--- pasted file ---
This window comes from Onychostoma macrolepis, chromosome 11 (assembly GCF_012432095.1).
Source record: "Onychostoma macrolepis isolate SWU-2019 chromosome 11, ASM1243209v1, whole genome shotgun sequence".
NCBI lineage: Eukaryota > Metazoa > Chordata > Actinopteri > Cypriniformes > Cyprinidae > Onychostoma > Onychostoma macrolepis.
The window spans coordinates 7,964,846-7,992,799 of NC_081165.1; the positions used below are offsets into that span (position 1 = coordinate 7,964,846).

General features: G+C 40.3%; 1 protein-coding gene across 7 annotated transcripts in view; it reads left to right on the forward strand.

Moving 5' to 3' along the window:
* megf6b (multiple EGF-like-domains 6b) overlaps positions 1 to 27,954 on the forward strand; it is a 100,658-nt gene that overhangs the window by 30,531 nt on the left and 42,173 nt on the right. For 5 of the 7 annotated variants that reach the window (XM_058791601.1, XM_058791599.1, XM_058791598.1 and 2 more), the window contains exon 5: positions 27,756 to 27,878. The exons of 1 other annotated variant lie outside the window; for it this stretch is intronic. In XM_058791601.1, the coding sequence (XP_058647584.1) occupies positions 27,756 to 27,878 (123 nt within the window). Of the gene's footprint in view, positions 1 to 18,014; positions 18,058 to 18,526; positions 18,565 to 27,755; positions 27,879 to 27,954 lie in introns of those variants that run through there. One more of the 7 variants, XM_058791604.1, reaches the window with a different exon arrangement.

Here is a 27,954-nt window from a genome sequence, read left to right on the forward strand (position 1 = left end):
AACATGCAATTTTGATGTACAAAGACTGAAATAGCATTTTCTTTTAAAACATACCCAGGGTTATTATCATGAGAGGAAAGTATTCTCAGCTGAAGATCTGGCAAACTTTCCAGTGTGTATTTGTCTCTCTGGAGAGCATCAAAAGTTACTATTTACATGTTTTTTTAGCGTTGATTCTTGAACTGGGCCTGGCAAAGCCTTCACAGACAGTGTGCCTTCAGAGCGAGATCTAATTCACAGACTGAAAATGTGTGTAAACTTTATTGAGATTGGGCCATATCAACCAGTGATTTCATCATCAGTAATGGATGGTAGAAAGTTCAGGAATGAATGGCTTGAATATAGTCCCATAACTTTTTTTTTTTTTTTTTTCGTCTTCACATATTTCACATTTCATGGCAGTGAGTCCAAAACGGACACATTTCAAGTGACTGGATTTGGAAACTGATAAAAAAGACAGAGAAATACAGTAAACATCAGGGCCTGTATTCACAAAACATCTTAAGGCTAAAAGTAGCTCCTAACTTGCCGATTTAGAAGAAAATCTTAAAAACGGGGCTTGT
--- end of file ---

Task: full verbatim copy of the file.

This window comes from Onychostoma macrolepis, chromosome 11 (assembly GCF_012432095.1).
Source record: "Onychostoma macrolepis isolate SWU-2019 chromosome 11, ASM1243209v1, whole genome shotgun sequence".
NCBI lineage: Eukaryota > Metazoa > Chordata > Actinopteri > Cypriniformes > Cyprinidae > Onychostoma > Onychostoma macrolepis.
The window spans coordinates 7,964,846-7,992,799 of NC_081165.1; the positions used below are offsets into that span (position 1 = coordinate 7,964,846).

General features: G+C 40.3%; 1 protein-coding gene across 7 annotated transcripts in view; it reads left to right on the forward strand.

Moving 5' to 3' along the window:
* megf6b (multiple EGF-like-domains 6b) overlaps positions 1 to 27,954 on the forward strand; it is a 100,658-nt gene that overhangs the window by 30,531 nt on the left and 42,173 nt on the right. For 5 of the 7 annotated variants that reach the window (XM_058791601.1, XM_058791599.1, XM_058791598.1 and 2 more), the window contains exon 5: positions 27,756 to 27,878. The exons of 1 other annotated variant lie outside the window; for it this stretch is intronic. In XM_058791601.1, the coding sequence (XP_058647584.1) occupies positions 27,756 to 27,878 (123 nt within the window). Of the gene's footprint in view, positions 1 to 18,014; positions 18,058 to 18,526; positions 18,565 to 27,755; positions 27,879 to 27,954 lie in introns of those variants that run through there. One more of the 7 variants, XM_058791604.1, reaches the window with a different exon arrangement.

Here is a 27,954-nt window from a genome sequence, read left to right on the forward strand (position 1 = left end):
AACATGCAATTTTGATGTACAAAGACTGAAATAGCATTTTCTTTTAAAACATACCCAGGGTTATTATCATGAGAGGAAAGTATTCTCAGCTGAAGATCTGGCAAACTTTCCAGTGTGTATTTGTCTCTCTGGAGAGCATCAAAAGTTACTATTTACATGTTTTTTTAGCGTTGATTCTTGAACTGGGCCTGGCAAAGCCTTCACAGACAGTGTGCCTTCAGAGCGAGATCTAATTCACAGACTGAAAATGTGTGTAAACTTTATTGAGATTGGGCCATATCAACCAGTGATTTCATCATCAGTAATGGATGGTAGAAAGTTCAGGAATGAATGGCTTGAATATAGTCCCATAACTTTTTTTTTTTTTTTTTTCGTCTTCACATATTTCACATTTCATGGCAGTGAGTCCAAAACGGACACATTTCAAGTGACTGGATTTGGAAACTGATAAAAAAGACAGAGAAATACAGTAAACATCAGGGCCTGTATTCACAAAACATCTTAAGGCTAAAAGTAGCTCCTAACTTGCCGATTTAGAAGAAAATCTTAAAAACGGGGCTTGT